By Terrence McCoy
By Allie Conti
By Chuck Strouse
By Scott Fishman
By Terrence McCoy
By Ryan Yousefi
By Ciara LaVelle, Kat Bein, Carolina Del Busto, and Liz Tracy
By Pepe Billete
As for poor connections and decaying pipes, Assistant County Manager Tony Clemente says Dade "really needs to re-evaluate the standards for sewer construction" in the same way it's re-evaluating other construction standards after Hurricane Andrew.
And acknowledging the need for water-quality testing, the county is about to commence a three-month trial of weekly sampling of coastal waters. The trial tests, though, will only occur along the Rickenbacker Causeway, not any other bathing beaches. In addition, HRS, environmental agencies, and the county's sewer department are coordinating emergency-spill response plans to ensure more prompt treatment and faster notification to the public.
But these initial steps may not be enough to avert a federal lawsuit. The U.S. Environmental Protection Agency recently requested from the county reams of information regarding recent sewage spills and the cross-bay pipeline. Such requests often are precursors to legal action, and the federal government is able to levy steep fines. The demand for documents has sent chills through Dade County government. "It makes me nervous because of what the final outcome might be," confides DERM's J centsse L centspez. "They love the big fish. An enforcement action here would be an example for the little ones."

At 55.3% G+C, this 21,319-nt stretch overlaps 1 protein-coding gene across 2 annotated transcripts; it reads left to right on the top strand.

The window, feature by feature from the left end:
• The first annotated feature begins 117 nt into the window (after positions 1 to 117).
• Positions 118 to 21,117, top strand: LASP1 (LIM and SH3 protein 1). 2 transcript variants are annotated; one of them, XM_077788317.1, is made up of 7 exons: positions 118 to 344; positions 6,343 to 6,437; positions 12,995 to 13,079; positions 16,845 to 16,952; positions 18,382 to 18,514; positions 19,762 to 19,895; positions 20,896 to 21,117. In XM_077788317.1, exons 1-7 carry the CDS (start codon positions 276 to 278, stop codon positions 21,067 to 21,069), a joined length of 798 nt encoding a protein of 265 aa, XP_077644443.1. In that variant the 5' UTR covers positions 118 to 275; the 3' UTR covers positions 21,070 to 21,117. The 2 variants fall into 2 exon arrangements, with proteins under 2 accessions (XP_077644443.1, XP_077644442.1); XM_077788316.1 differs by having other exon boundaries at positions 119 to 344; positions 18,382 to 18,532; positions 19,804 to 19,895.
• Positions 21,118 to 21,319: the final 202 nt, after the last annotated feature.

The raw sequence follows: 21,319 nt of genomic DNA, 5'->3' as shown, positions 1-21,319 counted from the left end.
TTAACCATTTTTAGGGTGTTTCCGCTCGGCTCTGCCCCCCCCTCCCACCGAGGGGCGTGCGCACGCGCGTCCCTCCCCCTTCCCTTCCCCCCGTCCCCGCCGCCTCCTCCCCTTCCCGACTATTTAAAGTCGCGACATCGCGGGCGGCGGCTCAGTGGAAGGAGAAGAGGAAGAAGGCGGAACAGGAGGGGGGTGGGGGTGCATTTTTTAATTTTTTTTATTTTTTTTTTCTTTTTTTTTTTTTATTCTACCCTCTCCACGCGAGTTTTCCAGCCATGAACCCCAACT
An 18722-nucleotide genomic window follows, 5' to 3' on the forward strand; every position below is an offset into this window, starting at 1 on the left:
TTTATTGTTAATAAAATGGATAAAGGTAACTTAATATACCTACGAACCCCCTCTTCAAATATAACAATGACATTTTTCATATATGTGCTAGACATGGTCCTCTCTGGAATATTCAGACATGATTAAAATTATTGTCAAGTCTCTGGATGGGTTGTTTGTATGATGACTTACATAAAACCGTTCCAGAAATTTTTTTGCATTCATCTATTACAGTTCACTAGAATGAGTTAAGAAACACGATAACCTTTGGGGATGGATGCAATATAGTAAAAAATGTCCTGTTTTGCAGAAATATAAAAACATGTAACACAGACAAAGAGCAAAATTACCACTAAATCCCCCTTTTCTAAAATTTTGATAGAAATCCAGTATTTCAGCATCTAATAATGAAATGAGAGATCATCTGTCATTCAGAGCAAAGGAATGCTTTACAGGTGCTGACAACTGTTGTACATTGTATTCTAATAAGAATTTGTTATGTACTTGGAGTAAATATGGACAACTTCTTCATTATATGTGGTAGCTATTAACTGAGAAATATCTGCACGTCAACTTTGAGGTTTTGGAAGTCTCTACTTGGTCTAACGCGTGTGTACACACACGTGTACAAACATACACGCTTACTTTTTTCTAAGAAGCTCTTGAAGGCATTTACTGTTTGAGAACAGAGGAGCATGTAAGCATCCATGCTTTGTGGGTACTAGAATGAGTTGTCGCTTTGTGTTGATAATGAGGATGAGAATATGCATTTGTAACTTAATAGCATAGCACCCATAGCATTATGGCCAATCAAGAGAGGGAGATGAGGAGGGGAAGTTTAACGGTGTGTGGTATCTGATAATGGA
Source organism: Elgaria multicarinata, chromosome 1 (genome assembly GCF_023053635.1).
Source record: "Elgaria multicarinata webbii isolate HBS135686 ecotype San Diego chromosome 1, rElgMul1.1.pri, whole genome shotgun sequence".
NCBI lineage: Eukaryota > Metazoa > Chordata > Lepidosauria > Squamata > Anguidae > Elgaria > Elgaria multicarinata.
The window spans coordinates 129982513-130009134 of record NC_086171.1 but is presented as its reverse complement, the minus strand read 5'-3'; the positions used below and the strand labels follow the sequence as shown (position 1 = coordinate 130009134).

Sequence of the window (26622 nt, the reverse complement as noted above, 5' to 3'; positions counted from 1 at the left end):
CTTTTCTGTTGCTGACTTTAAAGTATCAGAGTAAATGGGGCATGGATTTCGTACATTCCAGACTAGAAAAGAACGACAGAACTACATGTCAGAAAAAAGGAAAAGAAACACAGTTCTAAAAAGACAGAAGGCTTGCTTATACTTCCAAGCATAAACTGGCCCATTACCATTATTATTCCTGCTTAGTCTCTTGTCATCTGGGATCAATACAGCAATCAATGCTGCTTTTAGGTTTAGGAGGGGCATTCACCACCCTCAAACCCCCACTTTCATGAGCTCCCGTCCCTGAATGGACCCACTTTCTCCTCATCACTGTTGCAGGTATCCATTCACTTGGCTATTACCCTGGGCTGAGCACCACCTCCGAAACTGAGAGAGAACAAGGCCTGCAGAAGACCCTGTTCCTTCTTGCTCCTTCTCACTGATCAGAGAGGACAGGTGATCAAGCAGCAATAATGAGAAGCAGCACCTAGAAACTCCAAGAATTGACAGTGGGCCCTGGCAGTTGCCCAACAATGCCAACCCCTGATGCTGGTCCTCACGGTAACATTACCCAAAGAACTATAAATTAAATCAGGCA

"We take this very seriously when you've got the kinds of overflows that have been happening in Dade County," says W. Ray Cunningham, director of the EPA's water management division in Atlanta. "We have to determine that there isn't an iceberg under this."
Like the proverbial submerged iceberg, Dade's sewer crisis has remained out of the public eye, and local officials apparently had hoped to keep it that way. But the danger is now in full view. "There's greater public awareness of this, and we need some time while we can develop plans," pleads Tony Clemente. "We need to tell the community this thing will be solved." Assuaging the electorate is one thing, and mollifying angry federal officials is another. But mastering time is something else again.